The order of channels in a 5.1 file is different across file formats. The order in WAV files is (not complete) Front Left, Front Right, Center, Low-frequency effects, Surround Left, Surround Right.[5]

Music

5-1-surround-sound
Suggested configuration for 5.1 music listening.

Regarding music, the main goal of 5.1 surround sound is a proper localization and equability of all acoustic sources for a centered positioned audience. Therefore, ideally five matched speakers should be used.

For play-back of 5.1 music recommendations of the International Telecommunication Union (ITU) have been released and propose the following configuration (ITU-R BS 775):[6]

  • five speakers of the same size for front, center and surround
  • identical distance from the listeners for all five speakers
  • angle adjustment regarding viewing direction of audience: center 0°, front ±22.5° for movies ±30° for music, surround ±110°

See also

References

  1. ^ "Understanding Surround Sound Formats". Crutchfield.com. 23 September 2009. Retrieved 2011-03-07.
  2. ^ "What is 5.1". Archived from the original on 17 March 2012.
  3. ^ Mosely, John (January 1977). "Quintaphonic Sound". Journal of the SMPTE. l86.
  4. ^ "Recherche & Développement". Archived from the original on 3 August 2008. Retrieved 2015-12-17.
  5. ^ "Multiple channel audio data and WAVE files". Retrieved 2015-11-19.
  6. ^ Thomas Lund (1 September 2000), Enhanced Localization in 5.1 Production, Audio Engineering Society, retrieved 2015-11-19, (Subscription required (help))
7.1 surround sound

7.1 surround sound is the common name for an eight-channel surround audio system commonly used in home theatre configurations. It adds two additional speakers to the more conventional six-channel (5.1) audio configuration. As with 5.1 surround sound, 7.1 surround sound positional audio uses the standard front, center, and LFE (subwoofer) speaker configuration. However, whereas a 5.1 surround sound system combines both surround and rear channel effects into two channels (commonly configured in home theatre set-ups as two rear surround speakers), a 7.1 surround system splits the surround and rear channel information into four distinct channels, in which sound effects are directed to left and right surround channels, plus two rear surround channels.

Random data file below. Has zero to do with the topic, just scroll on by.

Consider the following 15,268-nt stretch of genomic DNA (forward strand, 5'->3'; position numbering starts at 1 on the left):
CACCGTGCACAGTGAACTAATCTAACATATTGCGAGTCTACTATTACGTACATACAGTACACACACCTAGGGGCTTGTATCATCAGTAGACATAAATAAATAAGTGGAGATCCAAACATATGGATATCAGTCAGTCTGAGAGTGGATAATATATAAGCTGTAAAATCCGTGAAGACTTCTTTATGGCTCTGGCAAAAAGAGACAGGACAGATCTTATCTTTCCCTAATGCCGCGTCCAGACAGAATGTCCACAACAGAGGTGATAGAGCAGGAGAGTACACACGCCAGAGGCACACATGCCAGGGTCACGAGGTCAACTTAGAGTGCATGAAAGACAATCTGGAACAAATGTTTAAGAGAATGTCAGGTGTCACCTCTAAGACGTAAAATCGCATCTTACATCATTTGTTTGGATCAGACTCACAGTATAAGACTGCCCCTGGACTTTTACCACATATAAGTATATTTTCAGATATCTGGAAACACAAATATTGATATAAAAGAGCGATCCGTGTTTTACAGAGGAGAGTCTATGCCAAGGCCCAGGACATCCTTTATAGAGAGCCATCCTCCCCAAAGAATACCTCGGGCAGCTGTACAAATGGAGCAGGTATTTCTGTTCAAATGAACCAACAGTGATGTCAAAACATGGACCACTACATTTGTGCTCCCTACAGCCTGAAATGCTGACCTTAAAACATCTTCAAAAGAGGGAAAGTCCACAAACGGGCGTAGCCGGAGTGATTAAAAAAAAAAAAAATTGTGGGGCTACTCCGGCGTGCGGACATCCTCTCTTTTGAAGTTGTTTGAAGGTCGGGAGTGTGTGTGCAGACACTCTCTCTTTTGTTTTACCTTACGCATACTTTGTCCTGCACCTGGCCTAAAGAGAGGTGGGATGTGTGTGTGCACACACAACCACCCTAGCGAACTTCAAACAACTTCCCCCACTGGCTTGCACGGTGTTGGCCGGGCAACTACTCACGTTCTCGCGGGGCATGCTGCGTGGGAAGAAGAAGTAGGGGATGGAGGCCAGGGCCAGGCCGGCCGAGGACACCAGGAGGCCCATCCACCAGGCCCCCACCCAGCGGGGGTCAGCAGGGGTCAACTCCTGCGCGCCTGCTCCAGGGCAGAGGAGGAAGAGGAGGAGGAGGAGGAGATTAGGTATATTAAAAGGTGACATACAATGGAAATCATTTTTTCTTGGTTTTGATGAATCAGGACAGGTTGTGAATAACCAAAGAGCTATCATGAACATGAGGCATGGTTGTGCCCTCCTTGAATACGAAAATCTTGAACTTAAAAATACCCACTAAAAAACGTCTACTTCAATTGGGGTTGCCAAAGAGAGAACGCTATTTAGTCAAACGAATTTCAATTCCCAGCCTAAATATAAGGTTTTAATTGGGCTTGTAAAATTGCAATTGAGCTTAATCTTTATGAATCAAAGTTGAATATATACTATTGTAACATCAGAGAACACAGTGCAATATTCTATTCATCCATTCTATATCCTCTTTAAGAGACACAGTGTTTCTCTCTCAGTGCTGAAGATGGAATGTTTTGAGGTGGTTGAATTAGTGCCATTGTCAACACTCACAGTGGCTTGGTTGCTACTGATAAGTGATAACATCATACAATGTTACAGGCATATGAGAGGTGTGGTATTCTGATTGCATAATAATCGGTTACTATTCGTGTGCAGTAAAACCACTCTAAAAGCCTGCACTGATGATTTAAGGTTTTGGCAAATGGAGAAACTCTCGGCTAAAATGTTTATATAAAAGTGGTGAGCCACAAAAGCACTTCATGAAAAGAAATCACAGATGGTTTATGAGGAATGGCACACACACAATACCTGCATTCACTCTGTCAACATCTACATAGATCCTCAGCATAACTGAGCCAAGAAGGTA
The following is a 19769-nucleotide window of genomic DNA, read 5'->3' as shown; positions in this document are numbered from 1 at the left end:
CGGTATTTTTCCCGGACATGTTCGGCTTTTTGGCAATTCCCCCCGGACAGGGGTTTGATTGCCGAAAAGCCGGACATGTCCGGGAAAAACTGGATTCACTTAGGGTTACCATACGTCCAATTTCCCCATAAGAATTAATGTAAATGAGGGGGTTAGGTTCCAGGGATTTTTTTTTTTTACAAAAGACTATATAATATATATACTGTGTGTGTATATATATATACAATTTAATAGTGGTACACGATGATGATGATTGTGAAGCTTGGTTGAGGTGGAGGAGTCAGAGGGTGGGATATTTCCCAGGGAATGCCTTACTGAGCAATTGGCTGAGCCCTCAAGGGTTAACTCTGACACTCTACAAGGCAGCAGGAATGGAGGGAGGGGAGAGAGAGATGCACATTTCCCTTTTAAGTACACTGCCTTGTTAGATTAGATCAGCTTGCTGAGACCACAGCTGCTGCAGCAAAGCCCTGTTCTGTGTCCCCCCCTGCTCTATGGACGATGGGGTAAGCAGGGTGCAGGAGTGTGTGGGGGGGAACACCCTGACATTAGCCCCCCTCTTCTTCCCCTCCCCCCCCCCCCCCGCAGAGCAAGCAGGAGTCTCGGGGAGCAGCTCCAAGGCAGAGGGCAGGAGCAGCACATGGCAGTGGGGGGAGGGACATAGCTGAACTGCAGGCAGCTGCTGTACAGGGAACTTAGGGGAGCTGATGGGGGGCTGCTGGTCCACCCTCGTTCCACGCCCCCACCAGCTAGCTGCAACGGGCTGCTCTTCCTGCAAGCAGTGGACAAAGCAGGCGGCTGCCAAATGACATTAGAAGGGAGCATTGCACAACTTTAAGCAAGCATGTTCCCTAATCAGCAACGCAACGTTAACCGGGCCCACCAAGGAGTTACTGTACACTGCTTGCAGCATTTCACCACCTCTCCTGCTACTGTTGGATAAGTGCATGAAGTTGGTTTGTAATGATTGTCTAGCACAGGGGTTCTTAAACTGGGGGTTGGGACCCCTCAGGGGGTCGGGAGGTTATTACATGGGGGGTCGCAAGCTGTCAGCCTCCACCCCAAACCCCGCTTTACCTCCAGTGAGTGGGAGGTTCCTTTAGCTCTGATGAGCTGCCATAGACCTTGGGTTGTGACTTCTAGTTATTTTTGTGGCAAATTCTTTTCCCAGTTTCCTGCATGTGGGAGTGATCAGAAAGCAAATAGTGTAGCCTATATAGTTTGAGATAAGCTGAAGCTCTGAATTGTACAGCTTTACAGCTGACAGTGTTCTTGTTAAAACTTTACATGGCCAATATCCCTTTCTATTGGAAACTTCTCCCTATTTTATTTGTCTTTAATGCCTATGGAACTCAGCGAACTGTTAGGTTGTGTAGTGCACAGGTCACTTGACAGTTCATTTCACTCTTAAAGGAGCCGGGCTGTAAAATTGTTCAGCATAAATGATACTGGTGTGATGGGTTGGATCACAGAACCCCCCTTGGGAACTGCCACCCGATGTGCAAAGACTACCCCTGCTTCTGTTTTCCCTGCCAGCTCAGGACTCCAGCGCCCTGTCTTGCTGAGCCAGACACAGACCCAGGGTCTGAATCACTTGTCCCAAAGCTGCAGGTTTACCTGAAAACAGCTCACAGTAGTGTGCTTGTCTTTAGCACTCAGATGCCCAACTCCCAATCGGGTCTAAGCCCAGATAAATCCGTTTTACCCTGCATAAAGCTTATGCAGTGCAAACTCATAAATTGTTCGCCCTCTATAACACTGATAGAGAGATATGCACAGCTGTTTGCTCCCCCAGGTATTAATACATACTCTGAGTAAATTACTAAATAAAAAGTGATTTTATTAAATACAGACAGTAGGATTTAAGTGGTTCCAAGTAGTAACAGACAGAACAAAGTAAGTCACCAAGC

In a 7.1 surround sound home theatre set-up, the surround speakers are placed to the side of the listener's position and the rear speakers are placed behind the listener. In addition, with the advent of Dolby Pro Logic IIz and DTS Neo:X, 7.1 surround sound can also refer to 7.1 surround sound configurations with the addition of two front height channels positioned above the front channels or two front wide channels positioned between the front and surround channels.

Big Ones You Can Look At

Big Ones You Can Look At is a VHS and Laserdisc featuring music videos by the American hard rock band Aerosmith. It was released on November 1, 1994. In addition, there are outtakes and band interviews. Running time is 100 minutes. The suggestive title comes from – and is a companion to – the 1994 compilation album Big Ones.

A DVD release (out of print, unknown if official or not) was released in Brazil with Dolby Digital 2.0 Stereo and 5.1 Surround sound tracks and quality better than the VHS and Laserdisc releases.

Some scenes from the Pump era were culled from the band's previous video compilation The Making of Pump. Along with the band members, various individuals make cameo appearances during the outtakes and making-of segments, including Marty Callner, John Kalodner, and Hank Azaria. The behind the scenes segment for "Eat the Rich" includes the band's collaboration with Melvin Liufau, Wesey Mamea, Liainaiala Tagaloa, Mapuhi T. Tekurio, and Aladd Alationa Teofilo, playing the log drums.

Among the notable actors appearing in the videos include: Alicia Silverstone, Liv Tyler, Edward Furlong, Stephen Dorff, Josh Holloway, Jason London, Brandi Brandt, Kristin Dattilo, Lesley Ann Warren, and Nicholas Guest.